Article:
Module 11 has the capacity for handling a total of sixty-four circuits 153. Each circuit 153 includes one set of four connectors 172, one set of five connectors 174, one signal lamp 152, one monitor access opening 154, and two patching access openings 156. A schematic of each circuit 153 is shown in
Connectors 174 labeled TL of C1 and C2 are linked by patch cords 159 as well. Jack 155 is configured so that a patch cord inserted into jack 155 will be able to monitor electronic signals traveling between connectors 172 labeled T out and R out, and connectors 174 labeled TX out and RX out, without interrupting signal flow. The insertion of a patch cord into jack 155 of circuit C1 will provide a ground for the power circuit connected with signal lamp 152 of circuit C1, causing this lamp to light. The grounding of the power circuit to signal lamp 152 of circuit C1 also provides a ground for the connector 174 labeled TL of circuit C1. Connector 174 labeled TL of circuit C1 is in turn liked to connector 174 labeled TL of circuit C2, and will thus provide a ground for the power circuit connected with signal lamp 152 of circuit C2. Thus, if a monitor patch cord is inserted into jack 155 of either C1 or C2, signal lamps 152 of both C1 and C2 will be lit, allowing both ends of the cross-connected circuit to be identified.
These connectors 172 are linked electronically by circuitry with springs inside the monitor jack 155 mounted behind access opening 154 and two cross-connect jacks 157, one each behind access openings 156. Jacks 155 and 157 are sized and shaped to receive patch cord ends and make contact with conductors within the patch cord.
The springs within jack 155 are configured so that a patch cord inserted into jack 155 through access opening 154 will monitor any signals in the circuitry connecting the tip out and ring out connectors 172.
The connectors shown in the FIGS. are wire wrap connectors. It is anticipated that a variety of other electronic connectors may be used along the connector planes. Below connectors 172 on one side of first connector plane 170 are posts 176 for connecting a power supply to module 11 and posts 178 for providing a grounding connection to module 11. Located on first connector plane 170, below second section 166, is a mounting ledge 184. The purpose of ledge 184 is to engage mounting lip 212 of module mount 10. Fasteners such as screws 28 can then be inserted through openings 214 in lip 212 and engage openings 185 in ledge 184.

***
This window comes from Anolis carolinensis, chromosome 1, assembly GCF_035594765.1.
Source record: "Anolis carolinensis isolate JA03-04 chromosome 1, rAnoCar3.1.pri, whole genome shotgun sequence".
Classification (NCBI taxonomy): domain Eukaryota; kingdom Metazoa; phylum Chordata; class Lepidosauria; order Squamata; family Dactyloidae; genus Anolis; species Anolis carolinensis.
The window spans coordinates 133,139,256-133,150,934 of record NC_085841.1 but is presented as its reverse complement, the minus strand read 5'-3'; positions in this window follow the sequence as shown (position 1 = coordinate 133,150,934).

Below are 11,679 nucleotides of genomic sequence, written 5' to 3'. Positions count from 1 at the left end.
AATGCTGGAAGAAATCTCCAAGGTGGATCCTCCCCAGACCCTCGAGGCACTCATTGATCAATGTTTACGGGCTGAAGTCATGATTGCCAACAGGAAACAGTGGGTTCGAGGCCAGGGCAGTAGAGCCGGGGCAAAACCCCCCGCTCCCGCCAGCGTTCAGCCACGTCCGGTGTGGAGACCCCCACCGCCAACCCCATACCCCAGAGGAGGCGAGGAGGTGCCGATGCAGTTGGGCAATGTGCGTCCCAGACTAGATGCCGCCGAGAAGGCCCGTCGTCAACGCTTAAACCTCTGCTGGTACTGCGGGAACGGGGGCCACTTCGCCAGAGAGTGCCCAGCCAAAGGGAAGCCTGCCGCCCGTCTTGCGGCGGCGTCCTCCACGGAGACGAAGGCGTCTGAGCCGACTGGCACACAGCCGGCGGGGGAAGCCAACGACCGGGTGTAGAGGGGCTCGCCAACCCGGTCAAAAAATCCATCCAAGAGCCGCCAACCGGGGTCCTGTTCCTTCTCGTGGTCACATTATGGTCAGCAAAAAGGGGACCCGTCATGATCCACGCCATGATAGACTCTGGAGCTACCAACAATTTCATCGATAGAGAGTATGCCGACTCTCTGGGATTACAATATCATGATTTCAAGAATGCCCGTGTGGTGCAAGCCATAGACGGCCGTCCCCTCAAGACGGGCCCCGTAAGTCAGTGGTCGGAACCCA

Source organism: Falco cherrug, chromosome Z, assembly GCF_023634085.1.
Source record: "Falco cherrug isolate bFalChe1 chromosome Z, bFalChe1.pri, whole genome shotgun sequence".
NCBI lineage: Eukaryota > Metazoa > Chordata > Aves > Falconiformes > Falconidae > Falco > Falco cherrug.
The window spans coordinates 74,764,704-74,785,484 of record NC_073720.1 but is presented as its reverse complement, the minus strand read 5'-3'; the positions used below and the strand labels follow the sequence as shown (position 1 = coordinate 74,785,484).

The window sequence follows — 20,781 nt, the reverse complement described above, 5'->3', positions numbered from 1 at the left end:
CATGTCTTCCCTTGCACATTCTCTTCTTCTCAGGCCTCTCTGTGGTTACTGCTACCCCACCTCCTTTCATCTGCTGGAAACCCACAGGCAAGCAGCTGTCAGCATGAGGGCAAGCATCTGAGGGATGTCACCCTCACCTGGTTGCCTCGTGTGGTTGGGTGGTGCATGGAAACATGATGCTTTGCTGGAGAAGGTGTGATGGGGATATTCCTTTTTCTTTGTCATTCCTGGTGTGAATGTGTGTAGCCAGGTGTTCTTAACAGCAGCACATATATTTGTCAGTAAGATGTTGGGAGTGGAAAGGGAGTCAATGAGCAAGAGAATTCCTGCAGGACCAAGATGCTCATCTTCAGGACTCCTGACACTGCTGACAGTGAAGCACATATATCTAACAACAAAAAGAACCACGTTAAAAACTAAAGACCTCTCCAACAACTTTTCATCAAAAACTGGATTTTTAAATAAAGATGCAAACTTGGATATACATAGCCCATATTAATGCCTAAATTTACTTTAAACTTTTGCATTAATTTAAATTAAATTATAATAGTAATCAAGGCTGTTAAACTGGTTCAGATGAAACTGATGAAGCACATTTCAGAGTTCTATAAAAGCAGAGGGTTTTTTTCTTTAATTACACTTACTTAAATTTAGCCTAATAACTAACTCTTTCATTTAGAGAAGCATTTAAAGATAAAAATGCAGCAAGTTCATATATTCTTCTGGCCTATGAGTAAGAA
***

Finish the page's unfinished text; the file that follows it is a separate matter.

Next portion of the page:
Referring now also to
Referring now to
To attach mount 10 to rack 1, mount 10 is held horizontally and positioned so that sidewalls 220 are between vertical frame members 22, with extension wall 224 positioned against the front of frame members 22. Fasteners such as screws 28 are then inserted through openings 216 in extension walls 224 so that screws 28 engage openings 20. A module 11 can then be mounted to mount 10. A module 11 is first inserted between flanges 218 and rested on bottom 222 until ledge 184 rests against lip 212. Mount 10 is sized so that rear wall 169 of front section 162 rests against extension wall 224 when ledge 184 rests against lip 212. Fasteners such as screws 28 are then inserted through openings 214 to engage openings 185, and also through openings 160 to engage openings 210.
Referring now to
As an example, an installation includes four rows of equipment racks with four racks in each row. One rack within each row is equipped with a cross aisle panel. Each cross aisle panel includes first connectors for cables from equipment mounted to racks within the row and second connectors electronically linked to the first connectors. These second connectors are connected via fixed cables to the second connectors in the other cross aisle panels of the other rows within the installation. When a first device mounted to a rack within the first row needs to be connected with a second device mounted to a rack in the second row, the first device is connected to a first connector set on the cross aisle panel first row. This first connector set is electronically linked to a second connector set in that panel which is in turn connected to a cable linked to a second connector set on the cross aisle panel of the second row. This second connector set in the second row is linked electronically to a first connector set on the cross aisle panel of the second row. Cables are then used to connect the first connector set of the cross aisle panel of the second row to the second device. A cross aisle panel allows these sorts of connections to be made without the need for especially long jumper cables to span the aisles between rows of racks and avoids the cable management problems such long cross aisle cabling might present.